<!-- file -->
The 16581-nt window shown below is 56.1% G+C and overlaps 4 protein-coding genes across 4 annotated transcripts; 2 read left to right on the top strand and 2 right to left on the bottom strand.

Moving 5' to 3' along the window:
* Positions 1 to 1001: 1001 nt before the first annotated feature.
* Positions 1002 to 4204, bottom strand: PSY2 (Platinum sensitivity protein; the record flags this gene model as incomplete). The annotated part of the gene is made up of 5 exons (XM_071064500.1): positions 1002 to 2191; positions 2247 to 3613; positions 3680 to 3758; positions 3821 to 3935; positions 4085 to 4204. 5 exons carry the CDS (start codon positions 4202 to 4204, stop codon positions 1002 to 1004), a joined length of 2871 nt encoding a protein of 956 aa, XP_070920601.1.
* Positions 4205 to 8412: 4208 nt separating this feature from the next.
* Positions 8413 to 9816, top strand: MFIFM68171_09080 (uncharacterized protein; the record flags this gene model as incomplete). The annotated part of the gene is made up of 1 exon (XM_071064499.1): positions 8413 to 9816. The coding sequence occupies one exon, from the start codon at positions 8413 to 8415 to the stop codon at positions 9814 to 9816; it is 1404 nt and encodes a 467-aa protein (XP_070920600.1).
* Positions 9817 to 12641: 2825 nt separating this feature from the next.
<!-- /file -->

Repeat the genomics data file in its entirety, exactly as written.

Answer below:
The 16581-nt window shown below is 56.1% G+C and overlaps 4 protein-coding genes across 4 annotated transcripts; 2 read left to right on the top strand and 2 right to left on the bottom strand.

Moving 5' to 3' along the window:
* Positions 1 to 1001: 1001 nt before the first annotated feature.
* Positions 1002 to 4204, bottom strand: PSY2 (Platinum sensitivity protein; the record flags this gene model as incomplete). The annotated part of the gene is made up of 5 exons (XM_071064500.1): positions 1002 to 2191; positions 2247 to 3613; positions 3680 to 3758; positions 3821 to 3935; positions 4085 to 4204. 5 exons carry the CDS (start codon positions 4202 to 4204, stop codon positions 1002 to 1004), a joined length of 2871 nt encoding a protein of 956 aa, XP_070920601.1.
* Positions 4205 to 8412: 4208 nt separating this feature from the next.
* Positions 8413 to 9816, top strand: MFIFM68171_09080 (uncharacterized protein; the record flags this gene model as incomplete). The annotated part of the gene is made up of 1 exon (XM_071064499.1): positions 8413 to 9816. The coding sequence occupies one exon, from the start codon at positions 8413 to 8415 to the stop codon at positions 9814 to 9816; it is 1404 nt and encodes a 467-aa protein (XP_070920600.1).
* Positions 9817 to 12641: 2825 nt separating this feature from the next.